“Medicine changes so quickly you can never have enough information,” said Jackie Poore of Wilmington, a family practice manager who attended the 2017 Mini-Medical School at Christiana Care. The Mini-Medical School, six weekly, free lectures each spring, is an annual partnership between Christiana Care and the Delaware Academy of Medicine/Delaware Public Health Association, and has been in operation for nearly a decade.
“Each year we collaborate with Christiana Care to pick topics of timely interest for our attendees, and we see strong public support for the offerings,” said Timothy Gibbs, MPH, executive director of the Academy of Medicine/Delaware Public Health Association.
Each lecture is attended by 50 to 75 adults and teens. Many high-school students come to explore careers and add something distinctive to a high school resume.
Juliette Cipolla of Newark, a high-school junior, attended with her cousin, Airman First Class Brooke Bedell of Dover.
“I am thinking I might like to become a nurse practitioner,” said Cipolla. “The Mini-Medical School is helping with that decision.”
This year’s lecture topics included minimally invasive robotic surgery in urology, how breast cancer research is translated into bedside treatments, adventures in global health and tropical medicine, advances in structural heart therapy and maxillofacial prosthetics, a branch of dentistry dealing with congenital and acquired defects of the head and neck.
On March 23, David A. Paul, M.D., FAAP, physician leader of the Women and Children’s Service Line and chair of the Department of Pediatrics, spoke on the history of infant mortality in Delaware and why it has been such a vexing problem. He talked about trends in premature births, which are the leading cause of infant mortality, and about the social determinants of health. He also highlighted successes of Delaware and Christiana Care in supporting infant health.
Traditionally, he said, Delaware has had an infant mortality rate higher than the national average, when measured in deaths per thousand of live births. However, through a variety of interventions, Delaware has lowered its deaths from 9.3 deaths per thousand (measured from 2000 to 2004) to 7.5 deaths per thousand (measured from 2010 to 2014).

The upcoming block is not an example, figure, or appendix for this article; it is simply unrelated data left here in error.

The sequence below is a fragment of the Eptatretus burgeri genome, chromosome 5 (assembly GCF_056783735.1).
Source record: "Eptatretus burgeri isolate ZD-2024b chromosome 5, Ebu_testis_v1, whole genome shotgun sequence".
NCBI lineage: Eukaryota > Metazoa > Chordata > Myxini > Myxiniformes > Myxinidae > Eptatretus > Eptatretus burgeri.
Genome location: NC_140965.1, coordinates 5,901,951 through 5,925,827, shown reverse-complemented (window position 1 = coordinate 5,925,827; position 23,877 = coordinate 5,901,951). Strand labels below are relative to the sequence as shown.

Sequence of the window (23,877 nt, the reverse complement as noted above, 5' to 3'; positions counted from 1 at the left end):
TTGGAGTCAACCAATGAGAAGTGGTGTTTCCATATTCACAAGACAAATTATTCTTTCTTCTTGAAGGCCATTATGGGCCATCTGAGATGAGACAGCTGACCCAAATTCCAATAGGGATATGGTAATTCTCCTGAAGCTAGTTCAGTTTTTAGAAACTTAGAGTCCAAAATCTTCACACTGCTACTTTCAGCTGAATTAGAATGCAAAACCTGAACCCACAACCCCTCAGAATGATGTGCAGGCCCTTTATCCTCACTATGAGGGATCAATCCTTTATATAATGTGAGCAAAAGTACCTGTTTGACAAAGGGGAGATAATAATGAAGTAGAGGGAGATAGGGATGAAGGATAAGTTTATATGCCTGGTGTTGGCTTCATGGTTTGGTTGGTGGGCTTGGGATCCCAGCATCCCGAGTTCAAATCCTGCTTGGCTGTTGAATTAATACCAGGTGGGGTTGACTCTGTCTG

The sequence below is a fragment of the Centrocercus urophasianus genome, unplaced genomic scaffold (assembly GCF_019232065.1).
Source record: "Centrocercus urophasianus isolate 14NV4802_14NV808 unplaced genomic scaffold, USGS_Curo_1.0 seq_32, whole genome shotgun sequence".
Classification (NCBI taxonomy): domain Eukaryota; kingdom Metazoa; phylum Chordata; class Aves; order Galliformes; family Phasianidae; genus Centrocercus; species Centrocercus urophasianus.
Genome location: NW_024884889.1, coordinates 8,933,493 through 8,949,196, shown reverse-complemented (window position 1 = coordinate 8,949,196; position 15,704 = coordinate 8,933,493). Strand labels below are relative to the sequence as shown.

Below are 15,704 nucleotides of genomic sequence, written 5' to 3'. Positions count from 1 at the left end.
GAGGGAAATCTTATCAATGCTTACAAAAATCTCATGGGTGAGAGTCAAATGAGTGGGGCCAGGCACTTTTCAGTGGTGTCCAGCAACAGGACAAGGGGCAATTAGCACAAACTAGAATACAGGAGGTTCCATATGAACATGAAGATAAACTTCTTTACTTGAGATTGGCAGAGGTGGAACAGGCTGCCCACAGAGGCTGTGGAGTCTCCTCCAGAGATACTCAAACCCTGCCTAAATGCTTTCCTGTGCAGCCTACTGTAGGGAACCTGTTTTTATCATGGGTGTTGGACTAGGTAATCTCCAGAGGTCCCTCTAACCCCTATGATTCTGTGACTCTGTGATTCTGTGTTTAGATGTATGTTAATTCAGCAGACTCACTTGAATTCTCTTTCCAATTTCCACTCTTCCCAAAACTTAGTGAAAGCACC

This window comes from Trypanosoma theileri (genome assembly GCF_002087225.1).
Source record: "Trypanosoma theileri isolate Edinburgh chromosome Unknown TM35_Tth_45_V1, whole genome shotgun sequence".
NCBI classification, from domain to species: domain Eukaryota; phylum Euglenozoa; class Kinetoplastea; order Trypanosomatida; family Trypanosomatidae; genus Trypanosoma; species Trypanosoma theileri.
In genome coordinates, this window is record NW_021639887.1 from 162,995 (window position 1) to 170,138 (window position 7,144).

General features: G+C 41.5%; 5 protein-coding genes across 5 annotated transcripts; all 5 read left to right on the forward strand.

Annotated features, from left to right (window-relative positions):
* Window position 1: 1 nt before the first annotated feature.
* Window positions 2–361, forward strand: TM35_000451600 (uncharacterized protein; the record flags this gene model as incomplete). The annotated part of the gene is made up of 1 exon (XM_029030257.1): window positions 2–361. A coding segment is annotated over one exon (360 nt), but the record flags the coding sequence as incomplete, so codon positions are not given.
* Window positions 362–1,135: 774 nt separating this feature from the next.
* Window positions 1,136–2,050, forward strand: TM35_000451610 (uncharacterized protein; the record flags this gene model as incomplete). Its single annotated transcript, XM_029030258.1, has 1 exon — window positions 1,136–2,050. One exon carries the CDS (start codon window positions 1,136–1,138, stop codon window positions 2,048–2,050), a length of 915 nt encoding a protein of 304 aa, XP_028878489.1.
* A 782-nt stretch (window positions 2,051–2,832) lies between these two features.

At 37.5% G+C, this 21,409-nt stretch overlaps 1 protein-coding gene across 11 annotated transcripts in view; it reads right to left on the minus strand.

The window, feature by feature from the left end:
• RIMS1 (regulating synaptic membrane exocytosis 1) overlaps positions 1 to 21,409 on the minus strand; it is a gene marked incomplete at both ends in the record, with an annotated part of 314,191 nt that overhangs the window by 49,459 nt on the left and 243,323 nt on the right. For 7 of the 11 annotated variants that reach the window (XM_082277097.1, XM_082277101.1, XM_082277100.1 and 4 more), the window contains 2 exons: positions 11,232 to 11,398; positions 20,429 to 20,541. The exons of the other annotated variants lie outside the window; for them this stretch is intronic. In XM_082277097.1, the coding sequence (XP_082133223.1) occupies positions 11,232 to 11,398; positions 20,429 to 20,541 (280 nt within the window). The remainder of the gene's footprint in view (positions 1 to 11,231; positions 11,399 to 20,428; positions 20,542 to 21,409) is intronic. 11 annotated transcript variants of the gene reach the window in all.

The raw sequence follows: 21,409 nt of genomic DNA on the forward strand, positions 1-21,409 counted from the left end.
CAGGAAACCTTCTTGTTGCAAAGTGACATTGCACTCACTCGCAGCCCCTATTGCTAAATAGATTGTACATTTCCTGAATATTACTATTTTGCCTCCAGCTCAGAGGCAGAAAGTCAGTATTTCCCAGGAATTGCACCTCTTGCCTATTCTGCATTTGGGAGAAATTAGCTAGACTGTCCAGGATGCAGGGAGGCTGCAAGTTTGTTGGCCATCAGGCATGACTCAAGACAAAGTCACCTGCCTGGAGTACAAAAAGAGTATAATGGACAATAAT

“Our state programs are holistic,” said Dr. Paul, who also chairs the Delaware Healthy Mother Infant Consortium, which has worked to lower the infant mortality rate. “Our programs run the gamut, from providing care to mothers, who otherwise would not receive care, to providing medications that prevent premature births, to conducting increased data surveillance of congenital anomalies. The good news is that our infant mortality rate has dropped 19 percent since 2005. However, racial disparities are still an issue, in that African-American mothers are 2.2 to 2.5 times more likely to have a premature baby than Caucasian mothers.”
Dr. Paul explained that the Robert Wood Johnson Foundation has a model showing that clinical care accounts for only 20 percent of health, which means that personal behaviors and the social determinants of health play a far larger role. Such determinants include tobacco use, exercise, obesity, alcohol intake, income, education, employment, community safety and the physical environment.
“A high premature birth rate is reflective of the health of the mother, and if we want to take our work on this issue to the next level we have to target the social determinants of health.”